Rottweiler attacks, and any other dog attacks happen for a reason, and usually it's due to a combination of one or more listed below.
I hope a couple of personal stories will help you to understand the
different variables that might cause a Rottweiler attack. . . .
We purchased our first Rottweiler from what would be considered a "back yard breeder" although we knew both parents and they were from excellent breeding. Both were registered with the AKC, and we knew both owners quite well.
Savannah was an awesome dog, but early on I realized that I would need to train her extensively, knowing that she would likely outweigh me.
We not only took her to puppy pre-school, but continued her training throughout her entire life. We also socialized her with everything under the sun:
Although she had a very protective nature, which is one of the most distinctive Rottweiler traits, she was a very well balanced and well behaved dog.
Two of her sibling's by comparison were not! They were not neglected or abused in any way, but they also weren't properly trained and socialized either.
The two of them living together developed a very strong pack mentality, and quite frankly they were a little scary to be around.
Coming from someone who's in love with dogs and Rottweilers in particular the story above says that properly raising and training a Rottweiler (or any dog for that matter) is almost everything!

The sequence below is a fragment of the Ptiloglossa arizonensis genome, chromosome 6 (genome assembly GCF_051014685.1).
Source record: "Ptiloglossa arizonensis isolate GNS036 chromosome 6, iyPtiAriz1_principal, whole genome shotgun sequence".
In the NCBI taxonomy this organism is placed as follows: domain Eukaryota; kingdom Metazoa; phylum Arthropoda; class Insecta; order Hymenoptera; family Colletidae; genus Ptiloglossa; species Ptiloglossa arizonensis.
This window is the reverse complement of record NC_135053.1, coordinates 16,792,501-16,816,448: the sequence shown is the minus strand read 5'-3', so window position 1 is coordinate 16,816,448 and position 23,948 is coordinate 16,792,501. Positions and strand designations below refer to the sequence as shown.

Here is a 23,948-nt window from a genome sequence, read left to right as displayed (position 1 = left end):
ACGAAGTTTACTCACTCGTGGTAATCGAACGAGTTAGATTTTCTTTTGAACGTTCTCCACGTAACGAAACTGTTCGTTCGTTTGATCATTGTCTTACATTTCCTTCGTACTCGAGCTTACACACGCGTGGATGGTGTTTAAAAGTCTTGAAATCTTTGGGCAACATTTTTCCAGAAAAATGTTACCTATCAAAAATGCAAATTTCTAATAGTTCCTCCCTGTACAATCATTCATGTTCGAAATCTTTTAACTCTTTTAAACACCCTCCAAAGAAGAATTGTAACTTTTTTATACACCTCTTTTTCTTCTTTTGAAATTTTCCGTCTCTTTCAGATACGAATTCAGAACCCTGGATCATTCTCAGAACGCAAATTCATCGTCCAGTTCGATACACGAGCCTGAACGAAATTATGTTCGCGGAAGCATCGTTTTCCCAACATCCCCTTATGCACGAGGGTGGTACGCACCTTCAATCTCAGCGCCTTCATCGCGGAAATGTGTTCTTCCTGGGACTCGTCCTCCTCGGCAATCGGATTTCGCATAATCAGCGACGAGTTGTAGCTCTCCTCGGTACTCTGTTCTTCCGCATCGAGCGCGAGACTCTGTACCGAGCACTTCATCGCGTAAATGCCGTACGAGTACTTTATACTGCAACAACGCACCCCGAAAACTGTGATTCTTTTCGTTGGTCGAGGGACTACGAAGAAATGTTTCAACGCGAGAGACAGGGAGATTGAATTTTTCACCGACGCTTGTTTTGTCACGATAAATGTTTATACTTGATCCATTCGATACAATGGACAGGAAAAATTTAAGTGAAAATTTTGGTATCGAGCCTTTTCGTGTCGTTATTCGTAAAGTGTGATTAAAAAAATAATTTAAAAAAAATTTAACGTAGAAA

We rescued a Rottweiler named Chevy when he was 15 months old. He'd been abused, neglected, malnourished, and clearly never socialized to different things and situations. He didn't even know what the word "sit" meant.
Similar to Savannah, we ended up with him in an unorthodox way, which means that we didn't adopt him through an actual Rottweiler rescue group. We knew very little about what happened to him in the first 15 months of life
Although it was clear that he hadn't been trained in any way, shape or form, it was also clear that he didn't have a mean bone in his body.
Today he's 8 years old and mostly well behaved, which took a good year of consistent training. He does actually love children, but as a responsible Rottweiler owner, I would never leave him with a child unsupervised.
Chevy's story really helps illustrate how important Rottweiler training is, especially beginning from a young age.
Please don't think that I take a Rottweiler attack lightly, because I don't.
Any dog attack is a serious matter, but especially with large breed dogs, the injury's are obviously worse than with smaller dogs.
What angers me the most is that Rottweilers by nature (their true temperament) are not vicious in any way. If a Rottweiler attack occurs, it is usually caused by one or more things:
My bottom line is this - News media outlet's greatly distort facts to get the best ratings, for any story, but especially for a Rottweiler attack, or Pit bull attacks.